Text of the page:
Urgent Warning Issued for Popular Meal Kits That Might Be in Your Freezer

Ground beef products shipped to homes across the country as part of HelloFresh meal kits could be contaminated with Escherichia coli (E. coli), the U.S. Department of Agriculture's Food Safety and Inspection Service (FSIS) said in a public health alert published on Sunday. No recall was issued since the affected products are not available for purchase. They were sent to consumers in meal kits between July 2 and July 21.

The ground beef is packaged in 10-oz., vacuum-sealed packages, with "GROUND BEEF 85% LEAN/15% FAT" printed on the label. The packages also include the codes "EST#46841 L1 22 155" or "EST#46841 L5 22 155" on the side of the packages. The establishment number "EST.46841" is printed inside the USDA mark of inspection on the package. You can see an image of the packaging by clicking here.

FSIS is working with the U.S. Centers for Disease Control and Prevention and state public health partners to investigate an outbreak of E. coli O157:H7, and raw ground beef is suspected to be the cause of a reported illness. Investigators discovered that patients received ground beef from HelloFresh meal kits in July. "Traceback of materials used to produce the ground beef is ongoing and FSIS continues to work with suppliers and public health partners on the investigation," FSIS said.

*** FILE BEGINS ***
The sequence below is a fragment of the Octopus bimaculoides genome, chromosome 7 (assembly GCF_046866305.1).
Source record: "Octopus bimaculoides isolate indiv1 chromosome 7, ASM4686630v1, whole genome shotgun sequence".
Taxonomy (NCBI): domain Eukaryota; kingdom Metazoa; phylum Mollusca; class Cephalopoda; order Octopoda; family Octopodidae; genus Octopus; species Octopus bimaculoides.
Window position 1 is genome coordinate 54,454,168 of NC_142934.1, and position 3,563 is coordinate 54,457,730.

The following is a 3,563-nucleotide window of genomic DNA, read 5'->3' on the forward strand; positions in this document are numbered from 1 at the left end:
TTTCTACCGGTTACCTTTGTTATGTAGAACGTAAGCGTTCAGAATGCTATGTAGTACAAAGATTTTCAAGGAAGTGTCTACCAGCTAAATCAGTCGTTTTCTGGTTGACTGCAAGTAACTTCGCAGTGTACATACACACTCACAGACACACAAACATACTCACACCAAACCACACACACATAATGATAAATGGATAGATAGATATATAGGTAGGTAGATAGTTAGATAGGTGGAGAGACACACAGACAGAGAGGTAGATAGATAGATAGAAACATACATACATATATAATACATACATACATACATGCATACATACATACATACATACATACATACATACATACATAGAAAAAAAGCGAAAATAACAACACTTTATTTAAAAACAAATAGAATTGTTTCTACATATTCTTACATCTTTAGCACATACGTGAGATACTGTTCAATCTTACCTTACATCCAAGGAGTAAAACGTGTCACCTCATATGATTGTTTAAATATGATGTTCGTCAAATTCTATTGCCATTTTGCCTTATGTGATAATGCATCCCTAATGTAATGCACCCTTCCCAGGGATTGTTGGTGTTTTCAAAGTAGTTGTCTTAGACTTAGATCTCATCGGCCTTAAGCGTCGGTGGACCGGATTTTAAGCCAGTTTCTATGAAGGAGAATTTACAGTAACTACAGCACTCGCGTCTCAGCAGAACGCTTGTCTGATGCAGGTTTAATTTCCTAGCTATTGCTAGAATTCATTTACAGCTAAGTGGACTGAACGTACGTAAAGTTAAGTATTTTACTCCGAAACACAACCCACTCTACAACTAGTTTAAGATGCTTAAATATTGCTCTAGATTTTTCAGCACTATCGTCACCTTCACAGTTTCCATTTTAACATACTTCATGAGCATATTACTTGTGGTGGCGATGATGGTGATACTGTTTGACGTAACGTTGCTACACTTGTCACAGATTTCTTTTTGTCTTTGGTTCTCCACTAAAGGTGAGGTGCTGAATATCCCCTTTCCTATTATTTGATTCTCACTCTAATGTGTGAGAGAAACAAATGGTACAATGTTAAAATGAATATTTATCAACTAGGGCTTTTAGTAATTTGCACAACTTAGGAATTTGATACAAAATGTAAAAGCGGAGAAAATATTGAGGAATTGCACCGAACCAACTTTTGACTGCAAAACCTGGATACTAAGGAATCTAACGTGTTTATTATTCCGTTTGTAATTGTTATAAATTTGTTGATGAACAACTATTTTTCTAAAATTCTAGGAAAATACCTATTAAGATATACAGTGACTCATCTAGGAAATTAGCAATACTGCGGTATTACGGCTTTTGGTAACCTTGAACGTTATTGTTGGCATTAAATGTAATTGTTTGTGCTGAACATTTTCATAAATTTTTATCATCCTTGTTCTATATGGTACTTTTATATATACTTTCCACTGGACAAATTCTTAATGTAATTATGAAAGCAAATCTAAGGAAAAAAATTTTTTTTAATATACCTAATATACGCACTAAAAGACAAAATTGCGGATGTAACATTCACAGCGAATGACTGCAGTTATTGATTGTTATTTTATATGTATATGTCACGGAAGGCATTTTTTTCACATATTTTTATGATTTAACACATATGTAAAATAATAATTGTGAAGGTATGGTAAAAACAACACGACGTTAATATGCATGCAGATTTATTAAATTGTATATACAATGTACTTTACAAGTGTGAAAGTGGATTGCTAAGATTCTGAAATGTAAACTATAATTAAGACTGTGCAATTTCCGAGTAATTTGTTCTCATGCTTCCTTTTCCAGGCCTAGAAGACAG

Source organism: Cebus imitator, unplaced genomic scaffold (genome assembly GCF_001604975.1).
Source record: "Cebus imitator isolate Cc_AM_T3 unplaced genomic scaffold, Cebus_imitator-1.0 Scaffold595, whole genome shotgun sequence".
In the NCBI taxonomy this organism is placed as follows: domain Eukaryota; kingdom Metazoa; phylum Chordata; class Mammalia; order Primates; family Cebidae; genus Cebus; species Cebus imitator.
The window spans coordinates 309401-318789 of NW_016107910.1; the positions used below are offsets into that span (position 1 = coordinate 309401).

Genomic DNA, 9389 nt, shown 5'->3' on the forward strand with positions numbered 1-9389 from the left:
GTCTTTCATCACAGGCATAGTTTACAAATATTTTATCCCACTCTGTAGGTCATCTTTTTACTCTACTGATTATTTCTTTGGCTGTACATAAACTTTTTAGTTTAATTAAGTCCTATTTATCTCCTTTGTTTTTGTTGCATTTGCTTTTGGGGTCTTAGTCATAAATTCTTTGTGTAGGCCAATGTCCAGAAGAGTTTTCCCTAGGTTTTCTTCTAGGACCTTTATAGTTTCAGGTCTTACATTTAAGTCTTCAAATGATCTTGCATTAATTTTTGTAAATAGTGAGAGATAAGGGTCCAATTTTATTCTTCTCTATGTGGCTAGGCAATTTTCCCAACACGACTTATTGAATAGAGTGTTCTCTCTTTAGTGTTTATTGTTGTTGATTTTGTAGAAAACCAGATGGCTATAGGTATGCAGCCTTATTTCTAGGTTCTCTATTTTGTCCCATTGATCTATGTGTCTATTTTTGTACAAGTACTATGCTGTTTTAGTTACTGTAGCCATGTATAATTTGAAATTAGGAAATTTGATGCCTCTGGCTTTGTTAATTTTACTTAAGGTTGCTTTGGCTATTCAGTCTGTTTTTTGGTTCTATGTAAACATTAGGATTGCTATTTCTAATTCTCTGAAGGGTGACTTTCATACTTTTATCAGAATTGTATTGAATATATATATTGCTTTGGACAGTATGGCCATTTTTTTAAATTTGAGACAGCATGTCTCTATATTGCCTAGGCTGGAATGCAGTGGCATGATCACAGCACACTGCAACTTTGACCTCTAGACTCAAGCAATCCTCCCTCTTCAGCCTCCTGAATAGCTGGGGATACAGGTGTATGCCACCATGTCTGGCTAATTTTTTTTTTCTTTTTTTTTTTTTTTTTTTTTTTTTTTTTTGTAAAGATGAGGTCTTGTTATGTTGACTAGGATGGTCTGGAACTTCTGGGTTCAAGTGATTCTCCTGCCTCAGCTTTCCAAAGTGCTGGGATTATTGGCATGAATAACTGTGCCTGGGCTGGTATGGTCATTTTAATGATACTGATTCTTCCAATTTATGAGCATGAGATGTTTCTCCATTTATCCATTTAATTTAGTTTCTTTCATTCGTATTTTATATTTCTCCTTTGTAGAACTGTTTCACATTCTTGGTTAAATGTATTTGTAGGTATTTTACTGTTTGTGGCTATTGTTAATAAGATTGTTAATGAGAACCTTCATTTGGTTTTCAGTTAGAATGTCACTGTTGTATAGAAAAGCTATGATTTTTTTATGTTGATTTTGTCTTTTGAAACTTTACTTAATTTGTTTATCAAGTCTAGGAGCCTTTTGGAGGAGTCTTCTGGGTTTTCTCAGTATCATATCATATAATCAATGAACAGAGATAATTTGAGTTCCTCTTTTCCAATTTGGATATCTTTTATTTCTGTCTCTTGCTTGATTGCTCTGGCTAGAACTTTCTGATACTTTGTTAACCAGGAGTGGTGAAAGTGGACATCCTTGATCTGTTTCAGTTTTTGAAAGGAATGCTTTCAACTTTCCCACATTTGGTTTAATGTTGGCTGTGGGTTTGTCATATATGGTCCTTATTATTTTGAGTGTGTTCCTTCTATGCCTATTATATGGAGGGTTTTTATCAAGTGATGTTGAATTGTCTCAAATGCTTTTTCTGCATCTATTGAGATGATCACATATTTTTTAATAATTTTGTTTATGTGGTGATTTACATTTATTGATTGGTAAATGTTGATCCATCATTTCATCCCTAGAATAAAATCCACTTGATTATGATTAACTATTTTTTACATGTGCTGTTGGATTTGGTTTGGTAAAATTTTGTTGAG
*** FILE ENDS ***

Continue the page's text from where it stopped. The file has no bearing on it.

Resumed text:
Although the ground beef is no longer being distributed, FSIS is concerned that some consumers may still have the packages in their freezers. Consumers who have them should throw them away and not consume them. Consumers should prepare raw meat products safely before consuming them.

Ground beef should be at a temperature of 160° F before eating. Consumers should get a food thermometer to measure the internal temperature to make sure the meat was cooked at a high enough temperature to kill harmful bacteria. Consumers with questions about the alert can contact HelloFresh by email at hello@hellofresh.com or by the company's live chat.


Most E. coli are harmless, but some strains can cause diarrhea, urinary tract infections, respiratory illness, bloodstream infections, and other illnesses, according to the CDC. These dangerous E. coli strains are transmitted through contaminated food or water, or contact with animals and people. The best way to prevent an E. coli infection is to practice good hygiene, especially handwashing, and cook meats thoroughly. Pregnant women, children, older adults, newborns, and those with weakened immune systems are among those most susceptible to foodborne illnesses.